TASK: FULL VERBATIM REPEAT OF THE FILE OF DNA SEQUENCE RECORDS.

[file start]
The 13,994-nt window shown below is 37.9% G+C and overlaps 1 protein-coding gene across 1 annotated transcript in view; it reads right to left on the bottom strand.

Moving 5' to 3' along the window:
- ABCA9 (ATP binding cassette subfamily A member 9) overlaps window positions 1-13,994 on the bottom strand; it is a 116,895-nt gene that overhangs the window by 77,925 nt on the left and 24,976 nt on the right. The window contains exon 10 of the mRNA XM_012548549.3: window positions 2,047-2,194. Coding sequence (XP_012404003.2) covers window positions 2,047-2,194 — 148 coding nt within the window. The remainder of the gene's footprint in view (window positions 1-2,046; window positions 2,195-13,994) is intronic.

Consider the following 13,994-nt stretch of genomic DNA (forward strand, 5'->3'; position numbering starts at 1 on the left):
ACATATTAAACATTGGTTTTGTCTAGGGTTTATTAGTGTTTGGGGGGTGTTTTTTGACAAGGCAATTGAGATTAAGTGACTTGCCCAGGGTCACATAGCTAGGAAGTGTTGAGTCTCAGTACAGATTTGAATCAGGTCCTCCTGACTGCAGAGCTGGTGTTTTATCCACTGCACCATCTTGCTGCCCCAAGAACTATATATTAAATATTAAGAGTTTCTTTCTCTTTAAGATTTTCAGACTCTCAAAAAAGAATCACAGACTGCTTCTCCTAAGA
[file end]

The 13,994-nt window shown below is 37.9% G+C and overlaps 1 protein-coding gene across 1 annotated transcript in view; it reads right to left on the bottom strand.

Moving 5' to 3' along the window:
- ABCA9 (ATP binding cassette subfamily A member 9) overlaps window positions 1-13,994 on the bottom strand; it is a 116,895-nt gene that overhangs the window by 77,925 nt on the left and 24,976 nt on the right. The window contains exon 10 of the mRNA XM_012548549.3: window positions 2,047-2,194. Coding sequence (XP_012404003.2) covers window positions 2,047-2,194 — 148 coding nt within the window. The remainder of the gene's footprint in view (window positions 1-2,046; window positions 2,195-13,994) is intronic.

Consider the following 13,994-nt stretch of genomic DNA (forward strand, 5'->3'; position numbering starts at 1 on the left):
ACATATTAAACATTGGTTTTGTCTAGGGTTTATTAGTGTTTGGGGGGTGTTTTTTGACAAGGCAATTGAGATTAAGTGACTTGCCCAGGGTCACATAGCTAGGAAGTGTTGAGTCTCAGTACAGATTTGAATCAGGTCCTCCTGACTGCAGAGCTGGTGTTTTATCCACTGCACCATCTTGCTGCCCCAAGAACTATATATTAAATATTAAGAGTTTCTTTCTCTTTAAGATTTTCAGACTCTCAAAAAAGAATCACAGACTGCTTCTCCTAAGA